Missouri drivers at an increased risk for collisions with deer
A recent report released by State Farm Insurance indicates that collisions between cars and deer are on the rise in Missouri and Arkansas. According to the report, the state of Missouri was ranked #15 in the likelihood of having a collision with a deer in 2011-2012, up from #18 in 2010-2011. Similarly, Arkansas has seen an increase in deer/car collisions, jumping to a rank of #9 in 2011-2012 from a #13 rank in 2010-2011.
West Virginia ranked #1 this year: drivers there have one in 40 chance of being involved in a collision with a deer. And Hawaii was at the other end of the list, coming in at #50: residents have a one in 6,801 chance of hitting a deer. According to State Farm, "The odds of a driver in Hawaii colliding with a deer between now and 12 months from now are approximately equal to the odds that any one person will be struck by lightning during his or her lifetime."
However, nationwide, State Farm says deer/car collisions have increased by more than 7% this year. And the Insurance Journal reports that an estimated 1.23 million of deer/car crashes occurred between July 1, 2011 and June 30, 2012, resulting in more than $ billion in costs. Deer/car collisions caused an estimated 200 deaths in the U.S. every single year.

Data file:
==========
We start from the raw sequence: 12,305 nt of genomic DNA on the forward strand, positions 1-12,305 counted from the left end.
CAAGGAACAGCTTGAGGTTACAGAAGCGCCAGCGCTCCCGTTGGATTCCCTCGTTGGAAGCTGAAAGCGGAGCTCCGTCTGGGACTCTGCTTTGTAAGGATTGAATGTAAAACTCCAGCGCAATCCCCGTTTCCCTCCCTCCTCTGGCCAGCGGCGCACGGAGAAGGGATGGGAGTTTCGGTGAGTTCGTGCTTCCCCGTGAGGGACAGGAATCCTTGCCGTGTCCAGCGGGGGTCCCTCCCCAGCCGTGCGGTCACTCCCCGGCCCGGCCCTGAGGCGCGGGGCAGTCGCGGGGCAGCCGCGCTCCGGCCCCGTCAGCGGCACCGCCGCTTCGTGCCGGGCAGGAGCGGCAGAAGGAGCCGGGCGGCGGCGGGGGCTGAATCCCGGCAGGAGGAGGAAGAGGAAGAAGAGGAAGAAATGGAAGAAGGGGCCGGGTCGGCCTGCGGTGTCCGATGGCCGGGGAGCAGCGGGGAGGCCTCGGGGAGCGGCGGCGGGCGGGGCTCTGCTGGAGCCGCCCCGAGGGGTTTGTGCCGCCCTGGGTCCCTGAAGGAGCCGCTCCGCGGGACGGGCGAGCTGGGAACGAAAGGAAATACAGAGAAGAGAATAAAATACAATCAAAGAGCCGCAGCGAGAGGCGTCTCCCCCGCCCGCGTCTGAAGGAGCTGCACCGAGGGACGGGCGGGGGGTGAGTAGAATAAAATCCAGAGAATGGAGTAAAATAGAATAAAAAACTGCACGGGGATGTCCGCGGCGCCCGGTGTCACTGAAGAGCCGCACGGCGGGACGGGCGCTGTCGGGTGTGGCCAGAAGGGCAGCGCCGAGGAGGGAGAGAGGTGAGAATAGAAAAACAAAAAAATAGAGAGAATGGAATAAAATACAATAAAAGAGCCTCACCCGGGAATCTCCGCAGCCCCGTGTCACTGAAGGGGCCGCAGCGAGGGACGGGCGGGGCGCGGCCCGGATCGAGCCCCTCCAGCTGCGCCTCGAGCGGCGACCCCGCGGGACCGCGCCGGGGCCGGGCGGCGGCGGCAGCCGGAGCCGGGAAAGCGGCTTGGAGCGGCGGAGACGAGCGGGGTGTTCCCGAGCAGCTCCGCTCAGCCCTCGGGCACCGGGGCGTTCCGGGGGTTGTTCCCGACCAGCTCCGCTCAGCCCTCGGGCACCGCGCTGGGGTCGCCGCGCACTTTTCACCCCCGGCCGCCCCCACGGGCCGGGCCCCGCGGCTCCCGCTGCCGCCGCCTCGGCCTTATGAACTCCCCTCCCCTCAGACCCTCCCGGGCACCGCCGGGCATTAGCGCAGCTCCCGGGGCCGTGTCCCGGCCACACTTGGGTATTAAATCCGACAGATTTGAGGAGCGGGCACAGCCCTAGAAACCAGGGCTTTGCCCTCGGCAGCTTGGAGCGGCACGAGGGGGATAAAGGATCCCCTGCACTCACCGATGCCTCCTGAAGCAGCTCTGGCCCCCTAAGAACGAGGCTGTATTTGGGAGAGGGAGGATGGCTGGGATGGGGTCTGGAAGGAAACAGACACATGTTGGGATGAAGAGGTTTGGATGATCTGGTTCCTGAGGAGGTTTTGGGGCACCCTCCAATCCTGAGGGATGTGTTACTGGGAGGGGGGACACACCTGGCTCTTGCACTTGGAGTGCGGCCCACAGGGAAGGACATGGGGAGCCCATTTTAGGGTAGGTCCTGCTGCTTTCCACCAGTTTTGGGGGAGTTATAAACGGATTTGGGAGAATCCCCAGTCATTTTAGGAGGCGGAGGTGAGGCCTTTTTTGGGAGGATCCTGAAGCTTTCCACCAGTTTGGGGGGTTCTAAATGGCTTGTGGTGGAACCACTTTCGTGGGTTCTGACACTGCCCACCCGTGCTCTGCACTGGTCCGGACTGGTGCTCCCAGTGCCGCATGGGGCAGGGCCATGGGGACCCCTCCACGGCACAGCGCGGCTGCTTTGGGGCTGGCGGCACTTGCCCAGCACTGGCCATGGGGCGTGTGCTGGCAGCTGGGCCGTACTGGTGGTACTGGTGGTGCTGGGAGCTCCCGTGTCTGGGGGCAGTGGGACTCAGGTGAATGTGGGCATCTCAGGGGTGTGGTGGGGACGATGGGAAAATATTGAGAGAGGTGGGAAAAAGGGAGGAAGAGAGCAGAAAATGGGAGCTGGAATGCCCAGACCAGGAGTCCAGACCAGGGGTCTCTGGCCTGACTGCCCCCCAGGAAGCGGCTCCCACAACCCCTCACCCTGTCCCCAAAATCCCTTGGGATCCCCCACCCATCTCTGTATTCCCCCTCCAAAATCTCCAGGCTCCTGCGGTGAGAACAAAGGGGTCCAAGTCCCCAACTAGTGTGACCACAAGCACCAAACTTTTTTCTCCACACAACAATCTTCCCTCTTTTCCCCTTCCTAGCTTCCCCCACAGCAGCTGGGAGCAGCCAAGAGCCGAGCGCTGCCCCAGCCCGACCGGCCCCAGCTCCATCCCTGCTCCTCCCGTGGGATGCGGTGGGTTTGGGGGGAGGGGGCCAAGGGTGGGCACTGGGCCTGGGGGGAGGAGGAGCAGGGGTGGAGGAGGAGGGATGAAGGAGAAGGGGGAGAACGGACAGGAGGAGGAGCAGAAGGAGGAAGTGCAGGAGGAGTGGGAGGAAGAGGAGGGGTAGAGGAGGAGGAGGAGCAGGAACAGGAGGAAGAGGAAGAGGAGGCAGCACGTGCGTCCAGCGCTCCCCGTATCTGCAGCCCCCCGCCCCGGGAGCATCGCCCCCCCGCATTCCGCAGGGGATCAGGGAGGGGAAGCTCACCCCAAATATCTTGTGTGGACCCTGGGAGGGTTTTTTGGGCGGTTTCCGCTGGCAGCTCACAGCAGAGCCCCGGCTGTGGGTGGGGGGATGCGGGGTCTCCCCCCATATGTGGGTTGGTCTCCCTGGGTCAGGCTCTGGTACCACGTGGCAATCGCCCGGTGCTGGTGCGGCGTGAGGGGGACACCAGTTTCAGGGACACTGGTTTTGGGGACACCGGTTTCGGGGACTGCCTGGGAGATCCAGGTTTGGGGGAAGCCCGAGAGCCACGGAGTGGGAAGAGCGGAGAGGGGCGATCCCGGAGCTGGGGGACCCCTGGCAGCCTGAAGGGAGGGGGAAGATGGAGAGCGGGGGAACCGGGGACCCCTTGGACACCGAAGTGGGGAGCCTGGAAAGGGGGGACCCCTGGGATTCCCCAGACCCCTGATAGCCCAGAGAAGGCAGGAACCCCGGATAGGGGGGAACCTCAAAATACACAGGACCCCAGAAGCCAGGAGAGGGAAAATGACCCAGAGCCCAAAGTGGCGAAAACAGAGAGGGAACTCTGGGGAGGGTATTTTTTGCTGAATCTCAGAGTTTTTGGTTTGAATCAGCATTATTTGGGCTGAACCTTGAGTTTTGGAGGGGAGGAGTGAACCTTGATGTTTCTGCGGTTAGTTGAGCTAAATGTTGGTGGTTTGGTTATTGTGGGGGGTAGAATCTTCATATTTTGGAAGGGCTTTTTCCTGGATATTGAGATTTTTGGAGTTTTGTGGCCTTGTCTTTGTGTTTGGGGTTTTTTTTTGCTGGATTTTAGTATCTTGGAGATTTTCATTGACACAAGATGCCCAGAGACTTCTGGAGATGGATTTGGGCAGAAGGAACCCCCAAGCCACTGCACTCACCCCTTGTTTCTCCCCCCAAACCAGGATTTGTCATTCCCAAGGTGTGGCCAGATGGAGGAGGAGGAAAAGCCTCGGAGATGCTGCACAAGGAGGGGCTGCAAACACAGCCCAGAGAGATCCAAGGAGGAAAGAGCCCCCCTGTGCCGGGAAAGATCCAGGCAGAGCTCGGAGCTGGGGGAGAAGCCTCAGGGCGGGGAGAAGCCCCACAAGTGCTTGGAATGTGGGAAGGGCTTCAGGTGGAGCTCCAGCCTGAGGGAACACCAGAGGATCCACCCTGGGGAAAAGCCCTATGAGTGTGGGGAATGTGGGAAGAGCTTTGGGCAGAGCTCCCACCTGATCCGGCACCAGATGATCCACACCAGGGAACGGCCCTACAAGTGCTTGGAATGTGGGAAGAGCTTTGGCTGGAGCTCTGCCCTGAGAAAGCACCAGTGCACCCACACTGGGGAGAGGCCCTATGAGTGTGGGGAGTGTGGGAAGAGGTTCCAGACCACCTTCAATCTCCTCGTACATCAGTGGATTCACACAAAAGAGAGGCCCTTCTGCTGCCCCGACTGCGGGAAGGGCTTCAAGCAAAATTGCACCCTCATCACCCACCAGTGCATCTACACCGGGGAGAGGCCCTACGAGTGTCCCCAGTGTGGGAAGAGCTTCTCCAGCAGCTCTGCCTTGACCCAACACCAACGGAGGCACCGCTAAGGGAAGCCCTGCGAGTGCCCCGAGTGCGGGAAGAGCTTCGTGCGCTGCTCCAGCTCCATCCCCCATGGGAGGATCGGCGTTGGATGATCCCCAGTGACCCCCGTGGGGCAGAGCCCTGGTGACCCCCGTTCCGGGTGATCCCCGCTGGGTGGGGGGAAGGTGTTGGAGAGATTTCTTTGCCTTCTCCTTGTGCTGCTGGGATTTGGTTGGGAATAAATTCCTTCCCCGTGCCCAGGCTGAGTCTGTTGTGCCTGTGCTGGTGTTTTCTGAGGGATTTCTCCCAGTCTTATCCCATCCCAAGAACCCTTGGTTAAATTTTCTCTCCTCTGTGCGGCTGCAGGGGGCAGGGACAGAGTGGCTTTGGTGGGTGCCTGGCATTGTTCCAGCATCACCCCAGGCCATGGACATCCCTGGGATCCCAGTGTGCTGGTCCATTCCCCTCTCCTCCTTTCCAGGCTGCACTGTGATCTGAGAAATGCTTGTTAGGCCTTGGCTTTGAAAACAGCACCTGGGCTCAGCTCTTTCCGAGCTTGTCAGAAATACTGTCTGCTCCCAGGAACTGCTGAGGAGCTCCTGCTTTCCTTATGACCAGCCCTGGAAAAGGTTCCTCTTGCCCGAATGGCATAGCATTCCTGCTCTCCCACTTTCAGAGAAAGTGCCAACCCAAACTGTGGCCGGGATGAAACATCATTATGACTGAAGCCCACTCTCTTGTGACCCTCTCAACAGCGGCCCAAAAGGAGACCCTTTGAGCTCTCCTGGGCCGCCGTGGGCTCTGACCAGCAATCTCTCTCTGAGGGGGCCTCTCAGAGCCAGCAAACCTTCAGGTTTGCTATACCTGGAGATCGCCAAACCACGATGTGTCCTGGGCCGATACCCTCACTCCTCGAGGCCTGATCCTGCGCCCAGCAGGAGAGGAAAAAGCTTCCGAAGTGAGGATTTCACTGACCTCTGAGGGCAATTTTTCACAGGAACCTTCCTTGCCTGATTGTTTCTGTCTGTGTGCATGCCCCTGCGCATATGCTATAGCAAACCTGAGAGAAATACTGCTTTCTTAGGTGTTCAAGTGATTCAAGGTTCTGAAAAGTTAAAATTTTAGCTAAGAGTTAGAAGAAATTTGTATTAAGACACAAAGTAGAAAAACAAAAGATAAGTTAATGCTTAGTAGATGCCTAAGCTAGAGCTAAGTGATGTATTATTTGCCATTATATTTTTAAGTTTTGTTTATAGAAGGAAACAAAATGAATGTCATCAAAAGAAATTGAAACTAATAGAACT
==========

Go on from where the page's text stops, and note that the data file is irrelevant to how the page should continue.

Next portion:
Here in Missouri, 3,563 drivers were involved in collisions with deer in 2011. That makes a deer was struck every 2.5 hours throughout the year. These accidents resulted in four fatalities and 367 injuries.
Collisions between cars and deer: A few basic safety tips
• As most Missourians know, deer tend to travel in large groups. Thus, if you see one, you should assume that others are in the vicinity and drive with extra caution.
• When you see a yellow "deer crossing" sign, you're being alerted that there's an active deer population in the area. Slow down, and keep your eyes open - especially in the evening hours between 6:00 p.m. and 9:00 p.m., when deer are known to be most active.
• Use your high beams (when possible) to improve your visibility, especially on winding, rural roads where deer can suddenly enter the roadway from surprising angles.
• If it appears that you simply can't avoid a collision with a deer, most safety advocates agree that it's best to hit the animal than to attempt to avoid it by swerving suddenly. Often, such swerving leads to overcorrection, which can result in a rollover accident or a collision with a fixed object like a tree or light pole.
"Try to remain calm," said Col. Ron Replogle, superintendent of the Missouri Highway Patrol. "Panicking and overreacting usually lead to more serious traffic crashes. Please stay alert, and make sure you and the occupants of your vehicle buckle up."